AllSides Media has judged Newsweek to be center. However, let’s not forget they are the same outlet that wrongly claimed President Donald Trump was golfing on Thanksgiving in 2019. As Sheryl Attkisson noted on Full Measure this week, on Thanksgiving in 2019 President Trump was visiting troops in Iraq and the Newsweek story was fabricated.

While the reader assessment of Newsweek’s content is on par with AllSides Media, is it right for readers to judge what is “fair” and what is “unfair” news? If outlets like The Daily Caller (Right) or Vox (Left) would ask the same of their readers, would their echo chamber subscribers find them “fair?” While historically print (and later digital) outlets could (and still can) embrace the political leanings of their owner(s), from 1949 till 1987 TV news had guidelines they must adhere to: The Fairness Doctrine.

Long before Americans argued about bias in news, every TV outlet (there were only three major ones at the time) would follow “The Fairness Doctrine.” The Reagan Library notes the doctrine was “enforced by the Federal Communications Council, [and] was rooted in the media world of 1949. Lawmakers became concerned that the monopoly audience control of the three main networks, NBC, ABC, and CBS, could misuse their broadcast licenses to set a biased public agenda.”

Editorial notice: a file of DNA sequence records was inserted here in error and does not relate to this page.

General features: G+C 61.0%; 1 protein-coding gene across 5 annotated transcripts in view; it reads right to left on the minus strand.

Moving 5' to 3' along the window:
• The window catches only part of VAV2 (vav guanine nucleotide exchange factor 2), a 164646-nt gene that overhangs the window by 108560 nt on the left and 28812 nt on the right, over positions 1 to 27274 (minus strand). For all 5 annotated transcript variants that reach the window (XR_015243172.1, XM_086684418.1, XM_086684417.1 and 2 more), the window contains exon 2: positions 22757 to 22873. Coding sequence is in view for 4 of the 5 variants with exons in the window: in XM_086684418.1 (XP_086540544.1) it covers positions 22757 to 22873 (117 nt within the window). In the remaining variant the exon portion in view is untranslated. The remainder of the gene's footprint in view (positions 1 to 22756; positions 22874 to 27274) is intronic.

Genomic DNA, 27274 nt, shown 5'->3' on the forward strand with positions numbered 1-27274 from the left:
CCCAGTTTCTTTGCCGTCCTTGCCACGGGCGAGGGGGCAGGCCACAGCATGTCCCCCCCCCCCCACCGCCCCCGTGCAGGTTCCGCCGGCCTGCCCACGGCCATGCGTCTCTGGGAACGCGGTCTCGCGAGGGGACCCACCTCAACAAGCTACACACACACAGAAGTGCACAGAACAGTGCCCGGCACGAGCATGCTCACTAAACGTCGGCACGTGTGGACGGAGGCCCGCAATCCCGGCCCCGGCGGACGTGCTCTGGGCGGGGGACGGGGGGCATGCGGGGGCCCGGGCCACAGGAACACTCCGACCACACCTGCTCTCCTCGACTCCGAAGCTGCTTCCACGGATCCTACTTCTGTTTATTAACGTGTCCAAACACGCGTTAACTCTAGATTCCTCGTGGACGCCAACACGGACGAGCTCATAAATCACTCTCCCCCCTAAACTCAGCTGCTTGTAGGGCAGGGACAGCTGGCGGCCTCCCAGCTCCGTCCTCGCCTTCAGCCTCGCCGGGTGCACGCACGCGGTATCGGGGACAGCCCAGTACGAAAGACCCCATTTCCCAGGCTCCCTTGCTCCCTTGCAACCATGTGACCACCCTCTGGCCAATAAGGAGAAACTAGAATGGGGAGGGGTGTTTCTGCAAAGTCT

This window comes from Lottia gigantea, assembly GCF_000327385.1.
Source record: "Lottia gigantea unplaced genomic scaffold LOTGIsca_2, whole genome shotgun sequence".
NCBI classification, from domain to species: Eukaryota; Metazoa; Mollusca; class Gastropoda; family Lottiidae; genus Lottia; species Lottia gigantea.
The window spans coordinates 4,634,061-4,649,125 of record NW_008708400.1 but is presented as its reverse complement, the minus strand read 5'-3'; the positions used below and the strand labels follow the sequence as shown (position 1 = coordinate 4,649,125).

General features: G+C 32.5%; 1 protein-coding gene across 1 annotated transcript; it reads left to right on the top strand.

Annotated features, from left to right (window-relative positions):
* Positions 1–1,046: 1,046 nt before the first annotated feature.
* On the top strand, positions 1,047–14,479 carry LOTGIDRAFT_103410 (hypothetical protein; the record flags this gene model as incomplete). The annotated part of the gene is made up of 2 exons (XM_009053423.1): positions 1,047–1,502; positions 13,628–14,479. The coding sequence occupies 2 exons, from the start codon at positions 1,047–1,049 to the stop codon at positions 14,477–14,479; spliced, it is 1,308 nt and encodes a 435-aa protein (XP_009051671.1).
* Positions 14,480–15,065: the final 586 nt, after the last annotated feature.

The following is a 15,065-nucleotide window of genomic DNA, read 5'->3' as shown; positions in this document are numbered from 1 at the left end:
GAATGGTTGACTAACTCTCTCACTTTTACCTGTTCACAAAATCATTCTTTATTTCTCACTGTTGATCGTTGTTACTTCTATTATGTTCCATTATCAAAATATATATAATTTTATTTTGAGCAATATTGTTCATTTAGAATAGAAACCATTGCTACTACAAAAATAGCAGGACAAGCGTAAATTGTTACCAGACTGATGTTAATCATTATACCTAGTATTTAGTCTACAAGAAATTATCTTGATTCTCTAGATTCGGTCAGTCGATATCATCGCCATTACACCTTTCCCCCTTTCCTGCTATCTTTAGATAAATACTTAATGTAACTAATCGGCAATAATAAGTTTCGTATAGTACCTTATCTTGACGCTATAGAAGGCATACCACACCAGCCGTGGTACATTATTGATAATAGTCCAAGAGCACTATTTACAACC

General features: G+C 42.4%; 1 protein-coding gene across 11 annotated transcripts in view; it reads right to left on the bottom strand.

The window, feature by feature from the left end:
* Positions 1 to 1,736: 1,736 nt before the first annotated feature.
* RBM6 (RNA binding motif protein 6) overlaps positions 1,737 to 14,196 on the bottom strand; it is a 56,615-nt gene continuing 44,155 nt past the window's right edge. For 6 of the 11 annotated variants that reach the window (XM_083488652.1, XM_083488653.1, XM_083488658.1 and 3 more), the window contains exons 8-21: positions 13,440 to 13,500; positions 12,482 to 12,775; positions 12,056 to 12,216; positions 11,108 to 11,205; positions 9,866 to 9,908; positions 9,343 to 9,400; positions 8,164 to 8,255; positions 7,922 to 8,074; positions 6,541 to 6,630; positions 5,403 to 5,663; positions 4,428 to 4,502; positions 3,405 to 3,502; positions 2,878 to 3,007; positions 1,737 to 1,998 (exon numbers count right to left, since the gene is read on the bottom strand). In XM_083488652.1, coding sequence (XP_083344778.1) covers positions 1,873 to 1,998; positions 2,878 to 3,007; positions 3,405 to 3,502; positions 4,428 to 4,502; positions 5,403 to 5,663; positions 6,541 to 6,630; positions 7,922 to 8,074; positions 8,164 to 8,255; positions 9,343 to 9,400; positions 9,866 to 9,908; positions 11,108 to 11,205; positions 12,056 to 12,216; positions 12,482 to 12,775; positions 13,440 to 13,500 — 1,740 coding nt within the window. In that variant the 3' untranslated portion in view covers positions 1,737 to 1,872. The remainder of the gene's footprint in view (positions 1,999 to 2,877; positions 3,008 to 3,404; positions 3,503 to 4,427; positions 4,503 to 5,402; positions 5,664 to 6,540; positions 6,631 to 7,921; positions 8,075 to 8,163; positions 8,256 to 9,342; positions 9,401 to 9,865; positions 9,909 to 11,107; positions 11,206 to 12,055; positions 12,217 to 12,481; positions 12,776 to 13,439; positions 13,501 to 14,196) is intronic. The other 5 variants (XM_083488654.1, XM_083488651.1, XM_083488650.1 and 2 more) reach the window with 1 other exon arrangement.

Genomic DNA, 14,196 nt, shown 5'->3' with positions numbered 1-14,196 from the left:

To put it simply, the Fairness Doctrine made it so all sides of any story were presented. In 1985, under the Reagan Administration, the FCC found “the doctrine hurt the public interest and violated free speech rights guaranteed by the First Amendment.” Two years later, a panel under FCC Chairman Dennis Patrick repealed the Fairness Doctrine unanimously.

Keep in mind, at this point in time, CNN was the first and only 24-hour news network in the United States (it launched on June 1, 1980). Fox News wouldn’t be launched until almost 10 years after the Fairness Doctrine was repealed, on October 7, 1996.

Also happening at this time, large corporations (with lobbying power) were buying media outlets. General Electric purchased NBC in 1986. Westinghouse acquired CBS in 1995. One year later, ABC was bought by Disney. These purchases did not go unnoticed. Saturday Night Live even mocked the acquisitions in a now-banned short called “Conspiracy Theory Rock!: Media-opoly.”

The unwillingness of news organizations to cover both sides of a story has led to the creation of biased outlets including: CNN, Fox News, MSNBC, OAN, Newsmax, and others. None of these would be able to exist in their current form if the Fairness Doctrine wasn’t repealed.